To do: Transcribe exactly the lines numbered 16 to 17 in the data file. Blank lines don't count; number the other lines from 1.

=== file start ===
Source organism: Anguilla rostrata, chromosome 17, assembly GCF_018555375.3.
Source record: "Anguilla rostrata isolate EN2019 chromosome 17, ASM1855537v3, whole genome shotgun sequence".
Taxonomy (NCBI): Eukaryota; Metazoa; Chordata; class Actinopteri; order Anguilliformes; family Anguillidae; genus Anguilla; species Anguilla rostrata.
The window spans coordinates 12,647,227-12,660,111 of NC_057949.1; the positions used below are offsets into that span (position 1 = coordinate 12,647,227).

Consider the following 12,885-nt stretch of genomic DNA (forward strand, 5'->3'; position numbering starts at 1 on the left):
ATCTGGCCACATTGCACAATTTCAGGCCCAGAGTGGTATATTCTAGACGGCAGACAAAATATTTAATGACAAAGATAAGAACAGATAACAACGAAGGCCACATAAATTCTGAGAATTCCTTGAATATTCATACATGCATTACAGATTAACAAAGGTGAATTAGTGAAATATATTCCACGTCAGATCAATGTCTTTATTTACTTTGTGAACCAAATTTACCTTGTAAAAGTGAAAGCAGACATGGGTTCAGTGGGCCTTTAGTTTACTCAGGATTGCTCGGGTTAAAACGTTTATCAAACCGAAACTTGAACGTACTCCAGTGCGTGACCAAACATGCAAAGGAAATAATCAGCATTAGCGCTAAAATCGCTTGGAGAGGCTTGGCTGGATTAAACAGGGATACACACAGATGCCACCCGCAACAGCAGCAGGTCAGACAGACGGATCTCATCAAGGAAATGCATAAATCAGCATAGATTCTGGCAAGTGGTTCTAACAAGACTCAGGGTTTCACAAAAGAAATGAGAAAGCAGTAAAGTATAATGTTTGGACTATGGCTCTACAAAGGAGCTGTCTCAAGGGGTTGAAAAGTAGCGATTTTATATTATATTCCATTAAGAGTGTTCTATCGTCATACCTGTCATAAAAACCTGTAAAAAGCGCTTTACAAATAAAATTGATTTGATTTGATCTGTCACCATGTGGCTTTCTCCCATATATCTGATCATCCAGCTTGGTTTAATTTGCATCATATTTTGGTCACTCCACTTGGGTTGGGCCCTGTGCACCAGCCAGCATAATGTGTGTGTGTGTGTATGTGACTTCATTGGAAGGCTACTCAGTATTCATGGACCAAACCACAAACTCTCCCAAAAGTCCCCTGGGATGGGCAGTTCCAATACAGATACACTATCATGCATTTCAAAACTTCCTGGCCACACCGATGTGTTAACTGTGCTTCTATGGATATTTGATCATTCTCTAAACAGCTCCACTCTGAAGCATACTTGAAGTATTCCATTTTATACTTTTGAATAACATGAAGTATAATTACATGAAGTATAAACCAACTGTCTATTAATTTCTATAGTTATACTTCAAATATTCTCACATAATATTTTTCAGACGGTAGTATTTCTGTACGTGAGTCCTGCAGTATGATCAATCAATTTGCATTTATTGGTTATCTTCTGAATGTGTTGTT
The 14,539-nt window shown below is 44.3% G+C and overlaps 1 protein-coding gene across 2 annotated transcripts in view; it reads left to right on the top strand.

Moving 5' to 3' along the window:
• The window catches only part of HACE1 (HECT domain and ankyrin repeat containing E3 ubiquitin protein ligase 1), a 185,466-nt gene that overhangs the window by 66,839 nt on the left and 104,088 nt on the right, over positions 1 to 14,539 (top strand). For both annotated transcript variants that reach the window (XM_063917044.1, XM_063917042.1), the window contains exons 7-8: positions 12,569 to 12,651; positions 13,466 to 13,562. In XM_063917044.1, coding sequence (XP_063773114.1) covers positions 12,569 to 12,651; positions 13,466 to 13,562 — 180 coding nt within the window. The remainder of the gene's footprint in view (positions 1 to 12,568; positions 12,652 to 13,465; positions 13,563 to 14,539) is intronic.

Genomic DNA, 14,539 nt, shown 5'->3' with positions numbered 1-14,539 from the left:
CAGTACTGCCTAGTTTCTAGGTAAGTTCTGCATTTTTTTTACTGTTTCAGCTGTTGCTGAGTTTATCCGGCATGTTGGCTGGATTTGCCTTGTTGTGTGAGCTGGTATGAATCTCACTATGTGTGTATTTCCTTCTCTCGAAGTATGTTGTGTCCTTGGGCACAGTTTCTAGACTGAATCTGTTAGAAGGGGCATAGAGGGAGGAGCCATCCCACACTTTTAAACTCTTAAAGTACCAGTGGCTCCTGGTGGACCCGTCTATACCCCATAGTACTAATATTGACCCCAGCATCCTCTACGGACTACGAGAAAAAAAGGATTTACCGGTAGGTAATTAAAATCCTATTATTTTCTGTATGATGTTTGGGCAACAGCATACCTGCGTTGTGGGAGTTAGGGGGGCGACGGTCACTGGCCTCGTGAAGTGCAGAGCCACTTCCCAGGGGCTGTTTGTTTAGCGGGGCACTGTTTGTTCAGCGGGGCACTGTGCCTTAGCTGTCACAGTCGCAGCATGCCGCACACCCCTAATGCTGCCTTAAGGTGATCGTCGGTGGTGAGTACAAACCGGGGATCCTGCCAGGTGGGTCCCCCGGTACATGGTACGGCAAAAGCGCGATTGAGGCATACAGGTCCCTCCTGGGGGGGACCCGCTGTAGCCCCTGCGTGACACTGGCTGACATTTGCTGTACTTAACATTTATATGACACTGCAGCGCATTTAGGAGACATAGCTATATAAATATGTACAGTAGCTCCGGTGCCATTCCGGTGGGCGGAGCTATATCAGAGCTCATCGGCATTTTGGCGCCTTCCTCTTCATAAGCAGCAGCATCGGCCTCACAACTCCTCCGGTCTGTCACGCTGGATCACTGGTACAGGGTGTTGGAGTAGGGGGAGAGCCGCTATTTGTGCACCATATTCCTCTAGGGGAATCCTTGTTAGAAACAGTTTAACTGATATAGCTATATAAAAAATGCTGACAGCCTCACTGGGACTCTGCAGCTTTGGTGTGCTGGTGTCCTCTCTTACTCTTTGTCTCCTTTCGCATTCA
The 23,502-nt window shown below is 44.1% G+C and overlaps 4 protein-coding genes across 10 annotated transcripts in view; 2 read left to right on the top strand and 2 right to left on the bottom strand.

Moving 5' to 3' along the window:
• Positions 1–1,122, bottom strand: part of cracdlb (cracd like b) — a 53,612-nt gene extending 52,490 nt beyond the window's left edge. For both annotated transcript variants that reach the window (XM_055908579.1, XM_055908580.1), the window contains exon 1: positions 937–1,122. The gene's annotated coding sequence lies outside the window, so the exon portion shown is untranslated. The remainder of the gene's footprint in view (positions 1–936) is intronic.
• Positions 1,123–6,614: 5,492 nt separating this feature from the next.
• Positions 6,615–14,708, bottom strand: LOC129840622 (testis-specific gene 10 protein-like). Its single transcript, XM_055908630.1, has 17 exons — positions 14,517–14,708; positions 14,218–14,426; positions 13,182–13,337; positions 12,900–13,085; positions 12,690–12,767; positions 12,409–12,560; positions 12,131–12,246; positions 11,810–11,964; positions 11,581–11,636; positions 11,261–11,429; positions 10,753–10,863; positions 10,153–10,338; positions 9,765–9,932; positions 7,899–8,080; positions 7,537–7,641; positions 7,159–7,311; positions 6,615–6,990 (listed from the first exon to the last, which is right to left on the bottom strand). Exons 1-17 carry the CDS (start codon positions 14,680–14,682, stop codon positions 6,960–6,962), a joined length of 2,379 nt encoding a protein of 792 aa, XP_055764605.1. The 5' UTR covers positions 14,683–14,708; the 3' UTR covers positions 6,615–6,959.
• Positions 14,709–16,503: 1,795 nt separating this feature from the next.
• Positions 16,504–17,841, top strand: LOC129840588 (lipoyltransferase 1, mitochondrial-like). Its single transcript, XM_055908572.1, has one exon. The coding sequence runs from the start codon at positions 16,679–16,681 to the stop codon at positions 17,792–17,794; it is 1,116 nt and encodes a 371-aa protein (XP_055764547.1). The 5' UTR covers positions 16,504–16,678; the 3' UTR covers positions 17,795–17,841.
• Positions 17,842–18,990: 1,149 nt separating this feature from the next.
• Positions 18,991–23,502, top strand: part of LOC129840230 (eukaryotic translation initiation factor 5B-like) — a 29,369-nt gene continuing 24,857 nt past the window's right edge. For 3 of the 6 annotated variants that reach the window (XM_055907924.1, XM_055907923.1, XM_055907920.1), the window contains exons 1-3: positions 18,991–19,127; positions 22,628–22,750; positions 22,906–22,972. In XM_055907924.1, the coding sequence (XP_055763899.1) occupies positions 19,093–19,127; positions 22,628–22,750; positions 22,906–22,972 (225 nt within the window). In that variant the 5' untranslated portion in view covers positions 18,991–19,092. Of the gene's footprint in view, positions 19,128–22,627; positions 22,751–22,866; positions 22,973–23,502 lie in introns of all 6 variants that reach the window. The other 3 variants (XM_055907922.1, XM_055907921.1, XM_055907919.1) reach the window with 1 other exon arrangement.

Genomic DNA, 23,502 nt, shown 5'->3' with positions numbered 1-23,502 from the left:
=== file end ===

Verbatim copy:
• Positions 6,615–14,708, bottom strand: LOC129840622 (testis-specific gene 10 protein-like). Its single transcript, XM_055908630.1, has 17 exons — positions 14,517–14,708; positions 14,218–14,426; positions 13,182–13,337; positions 12,900–13,085; positions 12,690–12,767; positions 12,409–12,560; positions 12,131–12,246; positions 11,810–11,964; positions 11,581–11,636; positions 11,261–11,429; positions 10,753–10,863; positions 10,153–10,338; positions 9,765–9,932; positions 7,899–8,080; positions 7,537–7,641; positions 7,159–7,311; positions 6,615–6,990 (listed from the first exon to the last, which is right to left on the bottom strand). Exons 1-17 carry the CDS (start codon positions 14,680–14,682, stop codon positions 6,960–6,962), a joined length of 2,379 nt encoding a protein of 792 aa, XP_055764605.1. The 5' UTR covers positions 14,683–14,708; the 3' UTR covers positions 6,615–6,959.
• Positions 14,709–16,503: 1,795 nt separating this feature from the next.